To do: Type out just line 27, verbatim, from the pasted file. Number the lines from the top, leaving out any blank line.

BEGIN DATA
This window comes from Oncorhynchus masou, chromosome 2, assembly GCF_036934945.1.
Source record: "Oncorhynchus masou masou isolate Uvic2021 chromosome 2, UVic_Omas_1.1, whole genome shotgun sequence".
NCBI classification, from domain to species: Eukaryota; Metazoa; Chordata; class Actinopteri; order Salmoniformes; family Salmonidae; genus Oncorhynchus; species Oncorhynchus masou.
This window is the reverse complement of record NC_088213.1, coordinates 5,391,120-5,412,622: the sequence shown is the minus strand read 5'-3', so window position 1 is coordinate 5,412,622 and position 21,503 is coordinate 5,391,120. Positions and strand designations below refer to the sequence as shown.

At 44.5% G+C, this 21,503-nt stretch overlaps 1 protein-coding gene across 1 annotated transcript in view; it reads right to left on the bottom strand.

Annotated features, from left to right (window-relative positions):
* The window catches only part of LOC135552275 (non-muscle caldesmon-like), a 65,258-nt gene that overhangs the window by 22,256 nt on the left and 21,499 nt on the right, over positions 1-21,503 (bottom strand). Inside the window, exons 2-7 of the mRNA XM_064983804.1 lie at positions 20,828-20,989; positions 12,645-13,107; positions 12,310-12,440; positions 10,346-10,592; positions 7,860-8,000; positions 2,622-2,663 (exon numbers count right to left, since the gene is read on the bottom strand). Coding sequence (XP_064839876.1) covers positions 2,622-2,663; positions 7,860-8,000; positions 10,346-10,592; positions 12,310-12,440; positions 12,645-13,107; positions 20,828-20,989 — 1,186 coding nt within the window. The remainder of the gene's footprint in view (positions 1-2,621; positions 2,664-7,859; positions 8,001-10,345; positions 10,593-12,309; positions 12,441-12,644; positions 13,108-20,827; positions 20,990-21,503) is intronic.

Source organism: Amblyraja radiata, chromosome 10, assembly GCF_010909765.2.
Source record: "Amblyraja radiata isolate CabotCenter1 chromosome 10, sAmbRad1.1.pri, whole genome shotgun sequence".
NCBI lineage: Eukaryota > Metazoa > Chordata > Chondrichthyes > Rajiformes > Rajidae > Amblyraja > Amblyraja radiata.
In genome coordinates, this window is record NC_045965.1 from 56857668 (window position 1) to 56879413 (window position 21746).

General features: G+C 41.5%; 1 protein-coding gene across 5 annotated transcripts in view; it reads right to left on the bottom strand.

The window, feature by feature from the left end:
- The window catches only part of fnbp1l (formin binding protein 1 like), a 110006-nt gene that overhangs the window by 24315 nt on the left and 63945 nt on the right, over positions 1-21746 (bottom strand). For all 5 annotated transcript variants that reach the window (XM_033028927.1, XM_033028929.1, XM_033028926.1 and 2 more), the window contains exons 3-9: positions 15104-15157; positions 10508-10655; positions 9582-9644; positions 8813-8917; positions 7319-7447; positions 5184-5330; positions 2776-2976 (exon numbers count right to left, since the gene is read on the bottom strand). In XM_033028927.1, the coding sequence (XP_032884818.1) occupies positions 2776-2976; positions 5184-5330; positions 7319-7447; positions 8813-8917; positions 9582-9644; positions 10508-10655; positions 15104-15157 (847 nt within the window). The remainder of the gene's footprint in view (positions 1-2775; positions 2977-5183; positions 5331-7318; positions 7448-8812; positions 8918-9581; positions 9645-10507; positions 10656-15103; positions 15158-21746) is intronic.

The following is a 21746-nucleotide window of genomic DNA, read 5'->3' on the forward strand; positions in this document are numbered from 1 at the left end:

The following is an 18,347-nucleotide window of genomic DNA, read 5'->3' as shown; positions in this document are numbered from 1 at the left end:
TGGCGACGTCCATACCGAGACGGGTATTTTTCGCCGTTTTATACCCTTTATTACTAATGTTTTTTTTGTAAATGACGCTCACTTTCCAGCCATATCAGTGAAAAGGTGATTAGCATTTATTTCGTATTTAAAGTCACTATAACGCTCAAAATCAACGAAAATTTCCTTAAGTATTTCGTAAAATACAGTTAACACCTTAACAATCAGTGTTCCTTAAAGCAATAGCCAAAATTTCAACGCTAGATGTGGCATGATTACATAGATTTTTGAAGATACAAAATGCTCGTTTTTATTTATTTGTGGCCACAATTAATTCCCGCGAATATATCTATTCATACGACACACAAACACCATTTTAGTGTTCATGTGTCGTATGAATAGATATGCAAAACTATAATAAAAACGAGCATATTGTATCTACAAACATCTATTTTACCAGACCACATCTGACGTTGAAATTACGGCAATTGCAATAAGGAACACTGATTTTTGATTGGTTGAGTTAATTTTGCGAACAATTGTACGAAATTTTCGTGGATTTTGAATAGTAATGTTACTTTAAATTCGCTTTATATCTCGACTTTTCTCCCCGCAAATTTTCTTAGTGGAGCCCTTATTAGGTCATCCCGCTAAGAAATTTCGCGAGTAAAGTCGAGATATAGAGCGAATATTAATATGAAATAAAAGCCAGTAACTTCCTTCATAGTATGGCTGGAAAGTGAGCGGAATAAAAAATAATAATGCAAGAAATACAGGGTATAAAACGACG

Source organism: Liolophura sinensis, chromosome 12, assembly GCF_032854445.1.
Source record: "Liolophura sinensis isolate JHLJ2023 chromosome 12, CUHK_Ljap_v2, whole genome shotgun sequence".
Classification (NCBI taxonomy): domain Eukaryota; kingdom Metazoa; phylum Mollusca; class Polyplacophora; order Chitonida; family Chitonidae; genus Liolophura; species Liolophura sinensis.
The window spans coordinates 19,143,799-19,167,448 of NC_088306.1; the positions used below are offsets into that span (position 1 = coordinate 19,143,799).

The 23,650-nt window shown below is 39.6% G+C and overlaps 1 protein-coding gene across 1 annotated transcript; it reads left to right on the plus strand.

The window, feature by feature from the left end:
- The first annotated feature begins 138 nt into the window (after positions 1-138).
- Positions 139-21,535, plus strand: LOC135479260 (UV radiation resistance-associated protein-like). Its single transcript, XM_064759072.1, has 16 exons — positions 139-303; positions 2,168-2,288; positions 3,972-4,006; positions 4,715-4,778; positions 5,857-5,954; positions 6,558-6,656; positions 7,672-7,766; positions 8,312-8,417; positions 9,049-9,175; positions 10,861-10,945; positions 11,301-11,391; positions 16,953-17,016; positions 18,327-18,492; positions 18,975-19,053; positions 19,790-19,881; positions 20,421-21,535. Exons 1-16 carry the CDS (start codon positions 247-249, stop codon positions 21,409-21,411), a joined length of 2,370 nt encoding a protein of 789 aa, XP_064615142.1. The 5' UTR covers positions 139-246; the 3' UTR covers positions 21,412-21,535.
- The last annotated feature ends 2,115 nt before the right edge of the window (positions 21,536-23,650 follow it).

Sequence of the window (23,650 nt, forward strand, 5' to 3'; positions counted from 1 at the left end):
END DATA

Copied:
Sequence of the window (23,650 nt, forward strand, 5' to 3'; positions counted from 1 at the left end):